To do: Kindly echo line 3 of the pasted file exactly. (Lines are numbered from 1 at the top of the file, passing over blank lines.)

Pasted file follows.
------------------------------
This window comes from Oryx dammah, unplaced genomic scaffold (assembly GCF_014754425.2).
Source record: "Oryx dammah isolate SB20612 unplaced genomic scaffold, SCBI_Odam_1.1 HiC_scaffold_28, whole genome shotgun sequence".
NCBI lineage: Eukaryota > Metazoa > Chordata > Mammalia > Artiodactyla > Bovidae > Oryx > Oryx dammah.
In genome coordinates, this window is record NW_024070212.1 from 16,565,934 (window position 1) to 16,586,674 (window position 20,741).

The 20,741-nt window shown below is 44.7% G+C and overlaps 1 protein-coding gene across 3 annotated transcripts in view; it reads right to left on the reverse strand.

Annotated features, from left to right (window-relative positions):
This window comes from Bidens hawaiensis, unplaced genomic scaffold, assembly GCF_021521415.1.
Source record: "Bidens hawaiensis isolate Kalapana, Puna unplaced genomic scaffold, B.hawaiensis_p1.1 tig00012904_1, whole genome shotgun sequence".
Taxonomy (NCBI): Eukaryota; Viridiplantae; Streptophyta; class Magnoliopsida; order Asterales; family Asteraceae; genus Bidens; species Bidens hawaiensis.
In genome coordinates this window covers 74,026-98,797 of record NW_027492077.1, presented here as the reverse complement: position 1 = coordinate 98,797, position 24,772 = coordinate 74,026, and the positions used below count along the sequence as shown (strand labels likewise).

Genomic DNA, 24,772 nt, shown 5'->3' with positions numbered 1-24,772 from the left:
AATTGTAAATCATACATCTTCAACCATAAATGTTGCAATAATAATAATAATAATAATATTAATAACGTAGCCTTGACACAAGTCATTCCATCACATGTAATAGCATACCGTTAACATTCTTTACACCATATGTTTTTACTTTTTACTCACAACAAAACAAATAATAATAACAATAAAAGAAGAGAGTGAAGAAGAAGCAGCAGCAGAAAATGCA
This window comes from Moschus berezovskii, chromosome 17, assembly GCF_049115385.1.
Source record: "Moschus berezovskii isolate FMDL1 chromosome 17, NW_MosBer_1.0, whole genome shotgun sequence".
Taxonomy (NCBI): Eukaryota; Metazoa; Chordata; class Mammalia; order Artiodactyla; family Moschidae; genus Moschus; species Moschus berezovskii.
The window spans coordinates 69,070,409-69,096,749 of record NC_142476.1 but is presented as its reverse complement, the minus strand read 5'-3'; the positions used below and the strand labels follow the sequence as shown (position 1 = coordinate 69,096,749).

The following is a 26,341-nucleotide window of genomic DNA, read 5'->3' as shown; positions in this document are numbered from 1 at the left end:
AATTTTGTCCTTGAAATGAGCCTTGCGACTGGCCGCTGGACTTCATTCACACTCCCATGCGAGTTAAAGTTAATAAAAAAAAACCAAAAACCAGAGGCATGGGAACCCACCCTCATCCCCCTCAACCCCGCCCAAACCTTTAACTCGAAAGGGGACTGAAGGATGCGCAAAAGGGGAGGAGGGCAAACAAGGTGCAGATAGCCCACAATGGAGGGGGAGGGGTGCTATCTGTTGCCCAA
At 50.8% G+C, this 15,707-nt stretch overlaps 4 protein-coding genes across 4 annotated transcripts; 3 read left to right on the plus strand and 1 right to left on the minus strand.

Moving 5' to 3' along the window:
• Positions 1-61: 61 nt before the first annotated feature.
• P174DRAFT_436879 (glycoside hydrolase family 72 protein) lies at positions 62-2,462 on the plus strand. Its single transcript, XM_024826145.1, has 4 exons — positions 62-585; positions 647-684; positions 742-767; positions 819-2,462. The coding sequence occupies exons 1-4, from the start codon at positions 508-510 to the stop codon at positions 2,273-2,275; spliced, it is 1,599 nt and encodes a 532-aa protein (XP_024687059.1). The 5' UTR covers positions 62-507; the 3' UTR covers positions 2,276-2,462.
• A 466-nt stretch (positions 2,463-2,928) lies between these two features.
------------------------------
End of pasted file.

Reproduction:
NCBI lineage: Eukaryota > Metazoa > Chordata > Mammalia > Artiodactyla > Bovidae > Oryx > Oryx dammah.